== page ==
Faraday Michael life and biography

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Faraday Michael biography

Date of birth : 1791-11-22
Date of death : 1867-08-25
Birthplace : London, England
Nationality : English
Category : Science and Technology
Last modified : 2010-03-30
Credited as : scientist, electricity, electro-magnetism

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Michael Faraday was an influential British scientist who, amongst other discoveries, helped turn electricity into a property that could be easily used.

He was born on 22 September 1791 in south London to relatively poor parents. At the age of 14, he left school and started an apprenticeship at a local book binder. In his spare time he was an avid reader, teaching himself many scientific concepts. Faraday was thus mostly self-taught and became one of the greatest scientists despite his rudimentary maths.

In 1812, at the age of 20 he receive some tickets for a series of lectures by the eminent scientist Humphry Davy. After the lecture Michael sent Davy a 300 page document offering notes on the lectures. Davy was impressed and he employed Faraday as an assistant. This later led to a Fullerian Professor of Chemistry at the Royal Institution of Great Britain, a position to which he was appointed for life.

His early work centred on chemistry. He made a special study of Cholrine and new chlorides of carbon. Faraday was a great practical inventor and one of the most useful pieces of chemistry equipment he developed was an early form of the Bunsen burner. By mixing air with gas before lighting, Faraday found an easily accessible form of higher temperature. His model of the Bunsen burner was developed, but is still used in laboratories around the world.

Electricity and magnetism

Faraday is best known for his work with electricity and magnetism. The first experiment which he recorded was the construction of a voltaic pile with seven halfpence pieces, stacked together with seven disks of sheet zinc, and six pieces of paper moistened with salt water. With this pile he decomposed sulphate of magnesia (first letter to Abbott, 12 July 1812).

In 1821, soon after the Danish physicist and chemist, Hans Christian Ørsted discovered the phenomenon of electromagnetism, Davy and British scientist William Hyde Wollaston tried but failed to design an electric motor. Faraday, having discussed the problem with the two men, went on to build two devices to produce what he called electromagnetic rotation: a continuous circular motion from the circular magnetic force around a wire and a wire extending into a pool of mercury with a magnet placed inside would rotate around the magnet if supplied with current from a chemical battery. The latter device is known as a homopolar motor. These experiments and inventions form the foundation of modern electromagnetic technology. In his excitement, Faraday published results without acknowledging his work with either Wollaston or Davy. The resulting controversy within the Royal Society strained his mentor relationship with Davy and may well have contributed to Faraday’s assignment to other activities, thereby removing him from electromagnetic research for several years.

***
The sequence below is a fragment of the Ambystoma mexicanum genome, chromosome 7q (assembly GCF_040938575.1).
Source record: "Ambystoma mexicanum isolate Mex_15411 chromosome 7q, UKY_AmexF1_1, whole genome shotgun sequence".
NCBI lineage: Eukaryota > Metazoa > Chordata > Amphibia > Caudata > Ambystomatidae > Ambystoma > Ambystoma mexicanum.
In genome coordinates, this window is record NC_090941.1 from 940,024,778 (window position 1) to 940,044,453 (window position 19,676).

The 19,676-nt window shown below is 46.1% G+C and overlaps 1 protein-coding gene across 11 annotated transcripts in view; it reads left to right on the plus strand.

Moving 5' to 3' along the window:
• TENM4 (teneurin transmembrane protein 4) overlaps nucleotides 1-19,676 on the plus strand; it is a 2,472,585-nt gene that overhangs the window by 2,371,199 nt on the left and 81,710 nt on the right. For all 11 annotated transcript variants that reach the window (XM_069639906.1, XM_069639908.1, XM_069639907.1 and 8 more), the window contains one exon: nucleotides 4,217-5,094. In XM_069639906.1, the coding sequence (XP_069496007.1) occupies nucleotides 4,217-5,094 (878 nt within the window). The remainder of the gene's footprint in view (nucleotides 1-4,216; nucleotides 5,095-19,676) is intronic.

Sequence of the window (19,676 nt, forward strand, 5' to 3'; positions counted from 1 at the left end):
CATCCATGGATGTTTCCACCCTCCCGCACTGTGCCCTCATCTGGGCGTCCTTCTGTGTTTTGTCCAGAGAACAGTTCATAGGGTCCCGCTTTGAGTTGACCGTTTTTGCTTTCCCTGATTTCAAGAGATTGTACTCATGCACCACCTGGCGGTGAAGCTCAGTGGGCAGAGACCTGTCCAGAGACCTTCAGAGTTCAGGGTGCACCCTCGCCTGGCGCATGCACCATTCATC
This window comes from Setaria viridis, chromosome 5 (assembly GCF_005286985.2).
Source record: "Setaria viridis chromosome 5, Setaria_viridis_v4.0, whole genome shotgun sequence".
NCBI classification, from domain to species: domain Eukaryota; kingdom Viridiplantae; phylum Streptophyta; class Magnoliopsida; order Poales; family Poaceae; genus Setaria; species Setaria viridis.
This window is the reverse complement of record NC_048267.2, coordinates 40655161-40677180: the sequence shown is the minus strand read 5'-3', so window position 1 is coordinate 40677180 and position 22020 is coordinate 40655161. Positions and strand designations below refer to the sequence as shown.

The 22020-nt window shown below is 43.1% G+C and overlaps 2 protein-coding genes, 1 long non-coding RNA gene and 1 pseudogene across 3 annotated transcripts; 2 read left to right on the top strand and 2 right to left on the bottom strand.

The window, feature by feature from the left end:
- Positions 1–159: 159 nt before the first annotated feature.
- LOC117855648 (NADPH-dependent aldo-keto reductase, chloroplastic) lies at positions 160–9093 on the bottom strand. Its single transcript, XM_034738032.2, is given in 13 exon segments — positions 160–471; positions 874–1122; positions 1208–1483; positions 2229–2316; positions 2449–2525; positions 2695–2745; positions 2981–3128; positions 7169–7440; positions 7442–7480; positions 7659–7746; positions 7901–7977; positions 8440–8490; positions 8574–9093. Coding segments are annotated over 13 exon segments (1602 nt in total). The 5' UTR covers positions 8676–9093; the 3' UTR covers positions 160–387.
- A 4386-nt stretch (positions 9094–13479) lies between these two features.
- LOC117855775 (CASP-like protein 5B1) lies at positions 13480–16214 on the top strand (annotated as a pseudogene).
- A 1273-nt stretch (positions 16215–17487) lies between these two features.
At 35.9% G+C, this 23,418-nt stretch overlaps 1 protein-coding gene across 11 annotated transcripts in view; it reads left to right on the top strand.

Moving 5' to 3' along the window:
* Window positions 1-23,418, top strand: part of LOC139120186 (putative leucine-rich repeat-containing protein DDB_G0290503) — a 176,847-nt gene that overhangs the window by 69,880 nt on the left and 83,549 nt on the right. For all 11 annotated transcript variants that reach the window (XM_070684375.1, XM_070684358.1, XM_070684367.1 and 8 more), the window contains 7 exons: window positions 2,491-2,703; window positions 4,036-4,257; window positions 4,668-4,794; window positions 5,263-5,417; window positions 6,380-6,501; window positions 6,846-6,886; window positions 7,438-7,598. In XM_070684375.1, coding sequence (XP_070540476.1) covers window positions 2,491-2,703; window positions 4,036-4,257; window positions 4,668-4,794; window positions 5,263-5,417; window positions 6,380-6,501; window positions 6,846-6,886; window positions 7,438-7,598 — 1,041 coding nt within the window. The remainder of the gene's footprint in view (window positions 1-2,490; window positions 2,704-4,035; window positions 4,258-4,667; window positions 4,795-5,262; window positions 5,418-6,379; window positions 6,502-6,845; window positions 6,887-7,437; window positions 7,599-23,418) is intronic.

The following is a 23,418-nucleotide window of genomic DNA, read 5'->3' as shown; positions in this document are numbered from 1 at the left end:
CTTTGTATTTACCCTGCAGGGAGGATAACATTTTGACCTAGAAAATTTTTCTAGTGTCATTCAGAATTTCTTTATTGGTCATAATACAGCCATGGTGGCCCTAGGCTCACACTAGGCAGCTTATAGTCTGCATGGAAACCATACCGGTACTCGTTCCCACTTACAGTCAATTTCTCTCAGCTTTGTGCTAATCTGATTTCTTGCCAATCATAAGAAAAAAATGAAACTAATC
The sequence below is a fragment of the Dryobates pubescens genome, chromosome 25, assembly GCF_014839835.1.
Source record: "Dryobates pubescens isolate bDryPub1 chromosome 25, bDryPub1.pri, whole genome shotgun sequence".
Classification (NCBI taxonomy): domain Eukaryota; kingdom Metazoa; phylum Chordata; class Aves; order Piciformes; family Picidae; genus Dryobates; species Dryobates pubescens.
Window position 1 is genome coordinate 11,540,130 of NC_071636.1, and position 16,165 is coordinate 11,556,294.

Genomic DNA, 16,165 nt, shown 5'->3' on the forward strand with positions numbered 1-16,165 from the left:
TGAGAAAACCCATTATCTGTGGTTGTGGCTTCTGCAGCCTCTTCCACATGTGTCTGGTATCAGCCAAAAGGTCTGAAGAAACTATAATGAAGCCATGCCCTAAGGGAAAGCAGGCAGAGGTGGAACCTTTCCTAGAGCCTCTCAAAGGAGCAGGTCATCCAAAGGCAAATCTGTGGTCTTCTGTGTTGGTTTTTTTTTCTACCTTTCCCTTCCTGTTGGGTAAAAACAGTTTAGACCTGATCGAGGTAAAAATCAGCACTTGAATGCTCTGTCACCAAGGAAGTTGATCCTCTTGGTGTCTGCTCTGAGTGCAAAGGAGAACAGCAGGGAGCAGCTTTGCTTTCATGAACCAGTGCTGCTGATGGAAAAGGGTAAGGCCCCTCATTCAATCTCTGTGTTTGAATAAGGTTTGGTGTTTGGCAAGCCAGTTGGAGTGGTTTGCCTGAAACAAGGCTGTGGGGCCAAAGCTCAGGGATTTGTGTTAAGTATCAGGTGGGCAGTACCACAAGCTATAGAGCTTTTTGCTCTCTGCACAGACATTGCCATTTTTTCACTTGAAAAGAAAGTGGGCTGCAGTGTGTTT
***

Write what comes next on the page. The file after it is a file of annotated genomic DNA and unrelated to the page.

From his initial electromagnetic (EM) discovery in 1821, Faraday continued his laboratory work exploring properties of materials and developing the requisite experience. In 1824, Faraday briefly set up a circuit to study whether a magnetic field could regulate the flow of a current in an adjacent wire, but could find no such relationship. This lab followed similar work with light and magnets three years earlier with identical results. During the next seven years, Faraday spent much of his time perfecting his recipe for optical quality (heavy) glass, boro-silicate of lead, which he used in his future studies connecting light with magnetism. In his spare time from this optics work, Faraday continued publishing his experimental work (some of which related to EM) and conducted foreign correspondence with scientists (also working on EM) he previously met on his journeys about Europe with Davy. Two years after the death of Davy, in 1831, he began his great series of experiments in which he discovered electromagnetic induction. Joseph Henry likely discovered self-induction a few months earlier and both may have been anticipated by the work of Francesco Zantedeschi in Italy in 1829 and 1830.